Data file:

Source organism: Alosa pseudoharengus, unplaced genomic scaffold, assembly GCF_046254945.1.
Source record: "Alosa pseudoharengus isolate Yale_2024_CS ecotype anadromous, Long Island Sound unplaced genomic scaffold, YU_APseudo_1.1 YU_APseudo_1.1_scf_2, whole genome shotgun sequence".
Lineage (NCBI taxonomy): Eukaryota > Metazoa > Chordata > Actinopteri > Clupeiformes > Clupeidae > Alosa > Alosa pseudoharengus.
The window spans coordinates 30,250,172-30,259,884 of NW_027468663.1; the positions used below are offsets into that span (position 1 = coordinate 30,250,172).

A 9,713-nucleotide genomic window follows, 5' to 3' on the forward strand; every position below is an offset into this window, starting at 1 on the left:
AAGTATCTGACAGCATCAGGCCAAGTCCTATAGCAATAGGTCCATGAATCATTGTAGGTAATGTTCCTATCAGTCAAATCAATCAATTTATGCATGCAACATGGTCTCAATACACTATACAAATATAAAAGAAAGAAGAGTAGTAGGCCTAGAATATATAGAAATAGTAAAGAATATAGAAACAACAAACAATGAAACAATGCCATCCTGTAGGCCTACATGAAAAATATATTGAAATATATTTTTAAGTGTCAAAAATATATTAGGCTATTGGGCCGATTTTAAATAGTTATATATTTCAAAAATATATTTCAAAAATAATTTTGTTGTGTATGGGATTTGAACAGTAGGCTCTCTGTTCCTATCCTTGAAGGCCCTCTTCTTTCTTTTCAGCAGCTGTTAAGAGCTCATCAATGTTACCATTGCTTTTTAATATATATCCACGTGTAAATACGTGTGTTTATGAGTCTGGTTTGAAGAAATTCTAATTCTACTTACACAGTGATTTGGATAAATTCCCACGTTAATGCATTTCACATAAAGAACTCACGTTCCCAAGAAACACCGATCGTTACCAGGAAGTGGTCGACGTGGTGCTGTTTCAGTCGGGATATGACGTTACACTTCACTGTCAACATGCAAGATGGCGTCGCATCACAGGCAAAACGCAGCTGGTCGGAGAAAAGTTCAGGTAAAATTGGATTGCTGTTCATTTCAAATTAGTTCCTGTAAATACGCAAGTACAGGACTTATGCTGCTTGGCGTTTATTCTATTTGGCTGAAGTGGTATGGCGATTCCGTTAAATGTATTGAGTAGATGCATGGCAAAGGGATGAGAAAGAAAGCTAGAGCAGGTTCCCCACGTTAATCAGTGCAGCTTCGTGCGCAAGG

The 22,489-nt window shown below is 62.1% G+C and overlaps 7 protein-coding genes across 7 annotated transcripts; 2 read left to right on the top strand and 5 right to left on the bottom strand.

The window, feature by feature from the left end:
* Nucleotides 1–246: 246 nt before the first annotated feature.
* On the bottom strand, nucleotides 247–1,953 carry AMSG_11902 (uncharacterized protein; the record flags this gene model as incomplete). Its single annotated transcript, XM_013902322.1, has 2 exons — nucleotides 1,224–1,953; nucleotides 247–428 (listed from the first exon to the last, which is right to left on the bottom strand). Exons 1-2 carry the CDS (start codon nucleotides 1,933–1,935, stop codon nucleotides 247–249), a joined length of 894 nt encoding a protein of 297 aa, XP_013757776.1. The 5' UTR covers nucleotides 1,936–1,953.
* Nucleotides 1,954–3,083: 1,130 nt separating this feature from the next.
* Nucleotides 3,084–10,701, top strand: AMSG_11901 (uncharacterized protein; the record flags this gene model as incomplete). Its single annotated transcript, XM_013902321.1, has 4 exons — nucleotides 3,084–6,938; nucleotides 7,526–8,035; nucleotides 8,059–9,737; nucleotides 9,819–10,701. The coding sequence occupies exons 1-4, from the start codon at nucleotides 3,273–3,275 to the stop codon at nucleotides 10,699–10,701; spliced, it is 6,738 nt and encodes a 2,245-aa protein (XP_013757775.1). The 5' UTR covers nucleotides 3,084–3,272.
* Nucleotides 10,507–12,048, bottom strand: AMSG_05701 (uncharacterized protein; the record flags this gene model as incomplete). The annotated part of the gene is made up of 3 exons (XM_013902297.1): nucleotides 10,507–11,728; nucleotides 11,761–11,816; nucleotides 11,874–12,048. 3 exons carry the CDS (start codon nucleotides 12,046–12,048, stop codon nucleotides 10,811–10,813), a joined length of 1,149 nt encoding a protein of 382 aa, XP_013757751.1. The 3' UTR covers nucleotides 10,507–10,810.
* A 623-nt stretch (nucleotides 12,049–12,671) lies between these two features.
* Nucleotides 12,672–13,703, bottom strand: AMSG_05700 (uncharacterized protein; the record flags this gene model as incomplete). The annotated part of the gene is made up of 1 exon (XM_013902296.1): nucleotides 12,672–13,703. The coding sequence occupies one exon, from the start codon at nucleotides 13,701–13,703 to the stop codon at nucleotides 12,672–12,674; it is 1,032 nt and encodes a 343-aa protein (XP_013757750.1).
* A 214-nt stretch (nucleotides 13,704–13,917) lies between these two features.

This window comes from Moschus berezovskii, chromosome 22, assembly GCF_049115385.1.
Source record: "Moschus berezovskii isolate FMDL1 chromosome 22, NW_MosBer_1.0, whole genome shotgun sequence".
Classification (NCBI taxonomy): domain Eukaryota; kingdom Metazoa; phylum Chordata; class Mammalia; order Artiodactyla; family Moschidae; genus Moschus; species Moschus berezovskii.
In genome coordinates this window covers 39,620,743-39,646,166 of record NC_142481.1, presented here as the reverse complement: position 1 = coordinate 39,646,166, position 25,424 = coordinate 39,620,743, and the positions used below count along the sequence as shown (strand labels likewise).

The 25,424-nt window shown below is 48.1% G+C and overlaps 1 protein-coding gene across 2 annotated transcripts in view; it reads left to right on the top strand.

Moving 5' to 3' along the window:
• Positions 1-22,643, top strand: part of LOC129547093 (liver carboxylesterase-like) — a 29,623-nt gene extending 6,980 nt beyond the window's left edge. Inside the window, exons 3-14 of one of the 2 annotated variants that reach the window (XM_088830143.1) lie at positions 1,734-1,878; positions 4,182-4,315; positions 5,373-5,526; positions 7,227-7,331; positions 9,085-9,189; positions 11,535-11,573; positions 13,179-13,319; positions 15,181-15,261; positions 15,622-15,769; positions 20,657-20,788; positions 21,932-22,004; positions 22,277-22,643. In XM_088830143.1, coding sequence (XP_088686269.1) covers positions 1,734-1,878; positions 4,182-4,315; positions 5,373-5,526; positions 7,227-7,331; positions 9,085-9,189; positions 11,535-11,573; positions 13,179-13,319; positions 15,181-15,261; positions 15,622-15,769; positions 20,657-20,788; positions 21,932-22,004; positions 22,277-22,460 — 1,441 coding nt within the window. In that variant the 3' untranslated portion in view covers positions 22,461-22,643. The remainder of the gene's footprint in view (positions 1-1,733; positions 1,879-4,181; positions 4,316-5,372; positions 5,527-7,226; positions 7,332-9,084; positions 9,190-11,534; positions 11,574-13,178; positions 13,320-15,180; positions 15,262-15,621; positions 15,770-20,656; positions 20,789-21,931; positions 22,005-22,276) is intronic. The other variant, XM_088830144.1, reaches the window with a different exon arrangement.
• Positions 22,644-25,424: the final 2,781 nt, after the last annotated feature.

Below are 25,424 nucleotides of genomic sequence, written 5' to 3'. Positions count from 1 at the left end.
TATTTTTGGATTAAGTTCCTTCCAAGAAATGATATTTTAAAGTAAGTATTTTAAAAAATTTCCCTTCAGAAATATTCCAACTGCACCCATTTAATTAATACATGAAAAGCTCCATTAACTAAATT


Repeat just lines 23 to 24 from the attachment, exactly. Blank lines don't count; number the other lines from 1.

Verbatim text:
• Positions 1-22,643, top strand: part of LOC129547093 (liver carboxylesterase-like) — a 29,623-nt gene extending 6,980 nt beyond the window's left edge. Inside the window, exons 3-14 of one of the 2 annotated variants that reach the window (XM_088830143.1) lie at positions 1,734-1,878; positions 4,182-4,315; positions 5,373-5,526; positions 7,227-7,331; positions 9,085-9,189; positions 11,535-11,573; positions 13,179-13,319; positions 15,181-15,261; positions 15,622-15,769; positions 20,657-20,788; positions 21,932-22,004; positions 22,277-22,643. In XM_088830143.1, coding sequence (XP_088686269.1) covers positions 1,734-1,878; positions 4,182-4,315; positions 5,373-5,526; positions 7,227-7,331; positions 9,085-9,189; positions 11,535-11,573; positions 13,179-13,319; positions 15,181-15,261; positions 15,622-15,769; positions 20,657-20,788; positions 21,932-22,004; positions 22,277-22,460 — 1,441 coding nt within the window. In that variant the 3' untranslated portion in view covers positions 22,461-22,643. The remainder of the gene's footprint in view (positions 1-1,733; positions 1,879-4,181; positions 4,316-5,372; positions 5,527-7,226; positions 7,332-9,084; positions 9,190-11,534; positions 11,574-13,178; positions 13,320-15,180; positions 15,262-15,621; positions 15,770-20,656; positions 20,789-21,931; positions 22,005-22,276) is intronic. The other variant, XM_088830144.1, reaches the window with a different exon arrangement.
• Positions 22,644-25,424: the final 2,781 nt, after the last annotated feature.